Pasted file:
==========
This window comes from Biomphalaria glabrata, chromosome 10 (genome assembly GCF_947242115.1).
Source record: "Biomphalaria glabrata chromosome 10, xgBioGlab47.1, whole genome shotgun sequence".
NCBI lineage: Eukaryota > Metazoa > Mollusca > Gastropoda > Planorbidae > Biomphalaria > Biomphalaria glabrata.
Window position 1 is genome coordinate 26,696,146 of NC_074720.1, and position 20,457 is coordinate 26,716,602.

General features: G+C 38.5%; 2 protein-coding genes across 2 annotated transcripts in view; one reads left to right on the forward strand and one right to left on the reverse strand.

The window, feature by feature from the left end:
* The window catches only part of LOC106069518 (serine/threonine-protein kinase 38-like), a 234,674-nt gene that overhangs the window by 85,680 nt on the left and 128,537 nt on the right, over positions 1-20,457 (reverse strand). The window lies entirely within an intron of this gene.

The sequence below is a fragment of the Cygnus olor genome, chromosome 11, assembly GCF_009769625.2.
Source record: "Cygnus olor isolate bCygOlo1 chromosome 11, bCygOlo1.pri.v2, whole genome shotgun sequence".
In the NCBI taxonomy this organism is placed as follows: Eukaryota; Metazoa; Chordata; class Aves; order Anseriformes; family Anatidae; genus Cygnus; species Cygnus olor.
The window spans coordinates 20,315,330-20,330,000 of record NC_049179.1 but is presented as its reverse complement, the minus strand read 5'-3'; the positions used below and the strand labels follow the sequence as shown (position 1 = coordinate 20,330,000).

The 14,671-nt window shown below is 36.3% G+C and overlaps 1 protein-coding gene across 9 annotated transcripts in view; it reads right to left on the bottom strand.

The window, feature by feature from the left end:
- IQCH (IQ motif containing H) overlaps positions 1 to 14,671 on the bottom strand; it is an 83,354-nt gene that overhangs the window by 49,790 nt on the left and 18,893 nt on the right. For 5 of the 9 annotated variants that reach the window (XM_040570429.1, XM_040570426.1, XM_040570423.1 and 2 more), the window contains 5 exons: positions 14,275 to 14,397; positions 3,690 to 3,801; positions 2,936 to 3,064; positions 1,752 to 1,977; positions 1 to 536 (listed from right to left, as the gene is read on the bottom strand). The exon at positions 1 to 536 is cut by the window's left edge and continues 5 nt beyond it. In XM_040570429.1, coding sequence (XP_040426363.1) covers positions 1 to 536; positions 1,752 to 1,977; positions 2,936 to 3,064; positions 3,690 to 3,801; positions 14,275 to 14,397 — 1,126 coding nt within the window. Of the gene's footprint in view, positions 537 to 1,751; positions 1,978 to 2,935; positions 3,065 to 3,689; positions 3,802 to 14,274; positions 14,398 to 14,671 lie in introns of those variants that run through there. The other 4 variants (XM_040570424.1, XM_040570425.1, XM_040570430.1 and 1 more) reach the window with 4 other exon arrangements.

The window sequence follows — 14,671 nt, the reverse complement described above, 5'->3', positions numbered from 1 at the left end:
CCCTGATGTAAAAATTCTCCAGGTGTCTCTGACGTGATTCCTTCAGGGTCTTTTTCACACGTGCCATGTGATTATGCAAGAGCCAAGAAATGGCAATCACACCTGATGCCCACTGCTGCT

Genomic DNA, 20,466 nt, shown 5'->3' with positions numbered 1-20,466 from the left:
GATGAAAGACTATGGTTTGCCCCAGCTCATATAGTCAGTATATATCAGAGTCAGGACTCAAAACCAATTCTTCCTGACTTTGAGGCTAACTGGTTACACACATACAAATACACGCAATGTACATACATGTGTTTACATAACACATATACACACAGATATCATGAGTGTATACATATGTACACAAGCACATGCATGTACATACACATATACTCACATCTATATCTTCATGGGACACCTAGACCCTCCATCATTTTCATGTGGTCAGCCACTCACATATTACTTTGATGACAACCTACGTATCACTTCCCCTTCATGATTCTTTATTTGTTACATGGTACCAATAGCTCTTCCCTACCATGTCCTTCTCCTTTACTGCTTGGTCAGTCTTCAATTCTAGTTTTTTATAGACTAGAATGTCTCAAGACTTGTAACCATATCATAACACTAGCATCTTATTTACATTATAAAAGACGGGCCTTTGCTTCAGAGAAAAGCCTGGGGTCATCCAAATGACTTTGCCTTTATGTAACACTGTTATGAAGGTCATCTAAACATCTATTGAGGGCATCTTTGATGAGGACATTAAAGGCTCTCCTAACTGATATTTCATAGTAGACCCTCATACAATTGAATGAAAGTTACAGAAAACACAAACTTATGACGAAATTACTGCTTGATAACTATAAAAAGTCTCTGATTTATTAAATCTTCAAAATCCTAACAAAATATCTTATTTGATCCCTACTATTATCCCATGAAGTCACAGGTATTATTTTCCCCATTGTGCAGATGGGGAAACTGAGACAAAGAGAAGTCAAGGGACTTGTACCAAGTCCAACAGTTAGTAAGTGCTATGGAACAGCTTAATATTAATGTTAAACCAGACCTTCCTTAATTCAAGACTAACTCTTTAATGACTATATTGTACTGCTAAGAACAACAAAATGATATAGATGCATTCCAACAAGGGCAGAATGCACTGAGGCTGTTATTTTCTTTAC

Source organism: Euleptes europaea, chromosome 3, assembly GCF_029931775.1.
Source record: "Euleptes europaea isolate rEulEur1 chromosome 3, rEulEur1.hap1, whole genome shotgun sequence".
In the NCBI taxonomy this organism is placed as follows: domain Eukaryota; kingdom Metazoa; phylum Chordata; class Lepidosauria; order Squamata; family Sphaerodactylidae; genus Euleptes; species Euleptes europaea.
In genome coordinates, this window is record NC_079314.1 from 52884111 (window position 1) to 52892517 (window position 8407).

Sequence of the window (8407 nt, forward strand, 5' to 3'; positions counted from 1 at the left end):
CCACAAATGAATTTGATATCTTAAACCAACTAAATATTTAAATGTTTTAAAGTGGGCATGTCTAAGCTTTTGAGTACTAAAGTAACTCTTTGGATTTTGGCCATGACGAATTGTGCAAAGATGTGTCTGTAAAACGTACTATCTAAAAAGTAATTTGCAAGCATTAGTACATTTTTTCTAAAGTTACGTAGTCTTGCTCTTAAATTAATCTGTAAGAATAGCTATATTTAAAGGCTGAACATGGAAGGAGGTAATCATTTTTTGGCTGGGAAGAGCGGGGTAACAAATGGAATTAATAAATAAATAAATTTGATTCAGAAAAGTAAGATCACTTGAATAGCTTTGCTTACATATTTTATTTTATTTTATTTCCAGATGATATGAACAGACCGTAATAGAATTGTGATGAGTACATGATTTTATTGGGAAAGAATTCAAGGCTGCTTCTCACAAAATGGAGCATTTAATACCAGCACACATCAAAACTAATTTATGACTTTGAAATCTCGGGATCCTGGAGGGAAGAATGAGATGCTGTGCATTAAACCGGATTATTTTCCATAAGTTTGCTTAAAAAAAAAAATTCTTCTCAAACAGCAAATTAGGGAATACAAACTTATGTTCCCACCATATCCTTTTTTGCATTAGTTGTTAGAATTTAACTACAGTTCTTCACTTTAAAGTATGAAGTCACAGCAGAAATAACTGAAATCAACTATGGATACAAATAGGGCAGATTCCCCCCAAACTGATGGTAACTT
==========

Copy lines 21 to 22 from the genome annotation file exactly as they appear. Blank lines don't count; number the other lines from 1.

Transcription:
In the NCBI taxonomy this organism is placed as follows: domain Eukaryota; kingdom Metazoa; phylum Chordata; class Lepidosauria; order Squamata; family Sphaerodactylidae; genus Euleptes; species Euleptes europaea.
In genome coordinates, this window is record NC_079314.1 from 52884111 (window position 1) to 52892517 (window position 8407).